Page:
Blog Post: Millennials & Social Impact Investing

3 Nov 2017
10 Mins Read

Millennials & Social Impact Investing

Millennials have been stereotyped as delicate, incapable of surviving pressure and even selfish. Whether the ‘Strawberry generation’ is worthy of the unflattering terms may be up for debate, but they seem to have their materialistic hearts in the right place, if anything.

Millennials work hard. Maybe even harder than the previous generations. A survey by GlobalManpowerGroup shows Millennials in Singapore clocking in an average 48 hour work week. Envy much?

And true to their ‘I want it all’ nature, they don’t just pursue work that matter, they pursue investments in companies which have positive social impact too. According to a United States Treasury survey, millennials are “investing in organizations that prioritize the greater good more than any previous generation”.

This kind of investment is called “impact investing”.

So what actually is impact investing?

Impact investing refers to investments made into companies, organizations and funds with the intention of generating positive social and environmental impact, along with expectation of a financial return in the process. This type of investment generally falls into 3 categories – Environmental, Social, and Governance (ESG).

Investopedia defines these 3 criteria as follows:

  1. Environmental, which looks at how a company performs as a steward of the natural environment, suppliers, customers and the communities where they operate.
     
  2. Social, which examines how a company manages relationships with its employees.
     
  3. Governance, which deals with a company’s leadership, executive pay, audits, internal controls and shareholder rights.

Why do millennials care about impact investing?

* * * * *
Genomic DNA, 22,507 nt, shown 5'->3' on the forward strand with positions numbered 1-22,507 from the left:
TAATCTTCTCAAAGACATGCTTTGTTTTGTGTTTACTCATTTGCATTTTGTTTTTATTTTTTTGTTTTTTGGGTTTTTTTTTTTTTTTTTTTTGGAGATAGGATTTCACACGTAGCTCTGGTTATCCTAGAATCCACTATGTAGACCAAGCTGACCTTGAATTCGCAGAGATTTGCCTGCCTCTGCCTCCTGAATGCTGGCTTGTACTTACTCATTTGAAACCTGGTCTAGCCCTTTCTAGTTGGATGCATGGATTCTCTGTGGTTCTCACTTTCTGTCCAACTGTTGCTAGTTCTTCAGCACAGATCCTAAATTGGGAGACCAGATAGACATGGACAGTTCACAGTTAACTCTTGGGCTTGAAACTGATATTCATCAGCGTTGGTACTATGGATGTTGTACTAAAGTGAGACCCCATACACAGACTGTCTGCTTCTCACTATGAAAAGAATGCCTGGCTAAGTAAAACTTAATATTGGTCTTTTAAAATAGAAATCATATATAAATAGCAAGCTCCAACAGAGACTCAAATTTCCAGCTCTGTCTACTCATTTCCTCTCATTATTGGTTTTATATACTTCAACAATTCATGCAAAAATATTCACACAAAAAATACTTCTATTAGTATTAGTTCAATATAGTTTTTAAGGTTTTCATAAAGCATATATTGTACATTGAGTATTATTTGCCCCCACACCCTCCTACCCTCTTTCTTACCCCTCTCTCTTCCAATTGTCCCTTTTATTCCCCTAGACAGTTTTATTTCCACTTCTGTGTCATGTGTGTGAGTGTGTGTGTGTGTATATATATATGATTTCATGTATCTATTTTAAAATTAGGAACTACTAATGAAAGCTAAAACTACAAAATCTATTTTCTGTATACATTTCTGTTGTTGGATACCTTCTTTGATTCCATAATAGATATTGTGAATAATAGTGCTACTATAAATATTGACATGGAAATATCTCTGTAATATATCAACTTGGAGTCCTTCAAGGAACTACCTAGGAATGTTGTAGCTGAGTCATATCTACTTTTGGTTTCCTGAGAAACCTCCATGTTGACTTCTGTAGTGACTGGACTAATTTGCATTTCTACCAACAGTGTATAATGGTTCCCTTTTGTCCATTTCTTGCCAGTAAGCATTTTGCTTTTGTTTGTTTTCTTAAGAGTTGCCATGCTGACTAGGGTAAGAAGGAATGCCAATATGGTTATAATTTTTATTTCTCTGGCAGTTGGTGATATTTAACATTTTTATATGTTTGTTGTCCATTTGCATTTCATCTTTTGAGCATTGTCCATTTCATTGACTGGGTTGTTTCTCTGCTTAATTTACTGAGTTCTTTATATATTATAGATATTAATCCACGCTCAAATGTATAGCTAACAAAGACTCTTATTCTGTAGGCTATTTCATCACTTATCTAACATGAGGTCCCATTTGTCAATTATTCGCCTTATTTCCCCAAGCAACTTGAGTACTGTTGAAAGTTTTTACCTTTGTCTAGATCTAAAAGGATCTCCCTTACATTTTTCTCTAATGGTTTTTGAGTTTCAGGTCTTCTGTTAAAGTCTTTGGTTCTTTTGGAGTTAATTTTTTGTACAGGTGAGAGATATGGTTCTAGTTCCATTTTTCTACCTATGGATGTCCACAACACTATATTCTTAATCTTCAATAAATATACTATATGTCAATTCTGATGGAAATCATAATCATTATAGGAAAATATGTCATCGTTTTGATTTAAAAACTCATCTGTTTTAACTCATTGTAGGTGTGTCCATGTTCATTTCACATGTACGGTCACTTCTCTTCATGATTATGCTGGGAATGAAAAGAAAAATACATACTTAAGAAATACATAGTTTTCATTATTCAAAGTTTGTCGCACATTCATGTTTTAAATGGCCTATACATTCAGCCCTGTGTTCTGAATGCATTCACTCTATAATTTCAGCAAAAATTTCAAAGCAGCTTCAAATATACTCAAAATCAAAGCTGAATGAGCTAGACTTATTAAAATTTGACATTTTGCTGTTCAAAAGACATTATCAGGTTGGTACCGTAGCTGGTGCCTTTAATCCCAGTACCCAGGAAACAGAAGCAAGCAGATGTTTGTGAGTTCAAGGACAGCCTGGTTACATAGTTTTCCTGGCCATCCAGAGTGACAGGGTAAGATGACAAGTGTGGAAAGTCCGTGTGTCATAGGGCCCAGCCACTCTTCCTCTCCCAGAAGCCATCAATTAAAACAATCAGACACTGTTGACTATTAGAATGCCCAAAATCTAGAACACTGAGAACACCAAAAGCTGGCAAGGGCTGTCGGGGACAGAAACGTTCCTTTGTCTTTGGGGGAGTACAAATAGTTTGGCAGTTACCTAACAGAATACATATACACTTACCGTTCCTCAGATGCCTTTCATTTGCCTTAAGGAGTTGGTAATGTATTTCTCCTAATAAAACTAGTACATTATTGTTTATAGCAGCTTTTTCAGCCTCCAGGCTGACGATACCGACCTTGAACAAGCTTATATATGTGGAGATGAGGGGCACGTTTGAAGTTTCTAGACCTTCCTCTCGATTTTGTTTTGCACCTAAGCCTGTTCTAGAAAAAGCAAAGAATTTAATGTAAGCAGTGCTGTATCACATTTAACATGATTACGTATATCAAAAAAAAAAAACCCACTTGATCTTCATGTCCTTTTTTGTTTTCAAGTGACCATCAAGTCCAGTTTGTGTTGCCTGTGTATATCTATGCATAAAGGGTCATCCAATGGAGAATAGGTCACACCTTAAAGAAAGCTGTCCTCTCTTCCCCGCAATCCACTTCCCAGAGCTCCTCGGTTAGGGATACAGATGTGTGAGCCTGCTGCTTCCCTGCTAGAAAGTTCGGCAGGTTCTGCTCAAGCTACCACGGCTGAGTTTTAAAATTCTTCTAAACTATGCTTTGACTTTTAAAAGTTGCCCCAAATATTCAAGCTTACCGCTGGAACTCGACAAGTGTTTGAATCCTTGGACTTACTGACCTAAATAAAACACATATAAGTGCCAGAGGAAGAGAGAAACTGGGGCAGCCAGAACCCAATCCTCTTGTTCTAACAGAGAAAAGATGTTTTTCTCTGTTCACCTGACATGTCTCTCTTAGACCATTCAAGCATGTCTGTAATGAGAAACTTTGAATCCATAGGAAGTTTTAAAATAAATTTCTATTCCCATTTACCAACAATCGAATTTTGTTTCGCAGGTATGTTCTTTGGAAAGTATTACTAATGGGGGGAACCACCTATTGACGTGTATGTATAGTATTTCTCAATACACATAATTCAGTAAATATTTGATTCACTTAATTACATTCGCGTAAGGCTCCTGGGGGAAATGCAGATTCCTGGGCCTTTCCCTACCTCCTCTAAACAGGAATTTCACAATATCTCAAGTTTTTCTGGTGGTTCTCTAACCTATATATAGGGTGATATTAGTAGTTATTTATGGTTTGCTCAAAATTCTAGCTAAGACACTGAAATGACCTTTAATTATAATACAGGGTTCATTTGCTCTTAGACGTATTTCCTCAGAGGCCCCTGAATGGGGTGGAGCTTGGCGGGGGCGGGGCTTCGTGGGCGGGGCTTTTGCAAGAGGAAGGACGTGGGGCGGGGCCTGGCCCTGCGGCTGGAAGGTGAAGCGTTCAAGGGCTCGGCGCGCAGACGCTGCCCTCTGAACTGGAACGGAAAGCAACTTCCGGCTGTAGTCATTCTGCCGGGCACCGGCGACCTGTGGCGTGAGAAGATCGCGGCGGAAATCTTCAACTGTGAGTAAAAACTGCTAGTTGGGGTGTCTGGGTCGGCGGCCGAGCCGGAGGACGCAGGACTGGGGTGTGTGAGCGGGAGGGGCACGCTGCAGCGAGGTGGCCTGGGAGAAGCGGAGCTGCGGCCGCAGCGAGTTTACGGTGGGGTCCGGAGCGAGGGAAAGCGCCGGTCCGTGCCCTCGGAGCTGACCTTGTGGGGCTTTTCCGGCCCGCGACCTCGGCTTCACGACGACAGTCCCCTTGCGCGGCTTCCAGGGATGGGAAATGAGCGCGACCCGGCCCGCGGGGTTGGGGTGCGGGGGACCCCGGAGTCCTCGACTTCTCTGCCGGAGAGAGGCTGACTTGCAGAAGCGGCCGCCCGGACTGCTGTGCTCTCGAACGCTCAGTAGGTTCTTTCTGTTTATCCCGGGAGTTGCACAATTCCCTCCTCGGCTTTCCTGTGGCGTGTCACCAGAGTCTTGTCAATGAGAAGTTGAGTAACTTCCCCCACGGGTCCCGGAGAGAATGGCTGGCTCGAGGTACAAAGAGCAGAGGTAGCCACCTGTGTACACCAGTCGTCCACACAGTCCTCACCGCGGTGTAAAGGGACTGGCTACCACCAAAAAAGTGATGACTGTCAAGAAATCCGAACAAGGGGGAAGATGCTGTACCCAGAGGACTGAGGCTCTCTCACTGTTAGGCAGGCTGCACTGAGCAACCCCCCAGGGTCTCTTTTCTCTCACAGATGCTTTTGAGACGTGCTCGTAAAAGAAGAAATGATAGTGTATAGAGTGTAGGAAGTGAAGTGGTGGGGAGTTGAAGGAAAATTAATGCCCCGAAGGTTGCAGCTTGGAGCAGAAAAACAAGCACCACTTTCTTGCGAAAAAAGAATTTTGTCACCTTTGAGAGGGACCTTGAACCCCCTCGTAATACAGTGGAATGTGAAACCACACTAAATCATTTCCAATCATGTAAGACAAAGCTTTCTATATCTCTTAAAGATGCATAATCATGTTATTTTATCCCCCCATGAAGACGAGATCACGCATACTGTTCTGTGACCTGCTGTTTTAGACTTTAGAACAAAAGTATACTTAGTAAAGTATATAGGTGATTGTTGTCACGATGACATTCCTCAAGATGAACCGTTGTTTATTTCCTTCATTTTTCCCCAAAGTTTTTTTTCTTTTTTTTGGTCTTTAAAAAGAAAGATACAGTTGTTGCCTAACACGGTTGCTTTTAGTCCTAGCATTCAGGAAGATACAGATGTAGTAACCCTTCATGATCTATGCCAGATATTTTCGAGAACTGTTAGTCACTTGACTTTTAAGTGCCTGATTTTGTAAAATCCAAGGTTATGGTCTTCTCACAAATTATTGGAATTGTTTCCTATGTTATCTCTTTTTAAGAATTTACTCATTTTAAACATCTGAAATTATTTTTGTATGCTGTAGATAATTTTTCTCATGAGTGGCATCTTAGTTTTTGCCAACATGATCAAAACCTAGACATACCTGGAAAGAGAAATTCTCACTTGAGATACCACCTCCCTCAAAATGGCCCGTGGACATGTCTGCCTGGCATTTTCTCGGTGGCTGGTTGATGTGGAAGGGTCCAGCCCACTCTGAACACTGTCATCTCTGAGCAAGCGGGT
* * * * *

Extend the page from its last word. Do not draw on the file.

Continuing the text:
Under their supposed uncaring exterior, perhaps millennials understand that “money can’t buy happiness.” However, it may buy some peace of mind for this generation labelled as entitled by many.

The first generation to be exposed to a globalized society, they are more aware of social causes and at liberty to think about what they can do about it. Therefore, they look for ways their investment is able to make an impact on improving society while generating financial returns for them.

In other words, they want both their conscience and wallet to feel good about the companies they have in their stock portfolios. Wealth inequalities, climate change, world hunger, poverty and access to health care. These are just a few of the top social concerns of a millennial.

How is impact investing different from charitable donation?

While both may have the same end goal of supporting social causes, they differ in that they have different approaches in achieving that goal.

Impact investing is more intentional, for instance, the stock portfolio of a fund will be more specifically constructed towards the investment preference of the investors. Companies will also align their long term strategies and aims along lines shared with their investors. Hence, impact investing motivates companies to be more socially conscious and responsible in the manner in which they conduct their business operations.

Charitable donation is less restrictive, such that a charity fund or foundation has more freedom as to how it wants to achieve its goal. However, this also means that the approach used might not be socially desirable. This may give rise to another problem while solving one problem.

As a comparison, we can say impact investing takes the ends in the means themselves, whereas charitable donation may use any means as long as it achieves its end.

The road ahead for impact investing

A publication about impact investing from Ernst and Young has mentioned that this investment strategy has grown 107.4 per cent annually since 2012, and it currently accounts for 18 per cent of the assets under management (AUM) in the wealth and asset management industry.

Similarly, Accenture has estimated that in coming decades, baby boomers will pass US$30 trillion in financial and non-financial assets to their heirs. This is just in North America alone. With these observable on-going trends, we should expect to see a surge in demand for socially desirable investment products.

The information contained herein is for general information only. It does not take account of your specific investment aims, financial situation or needs.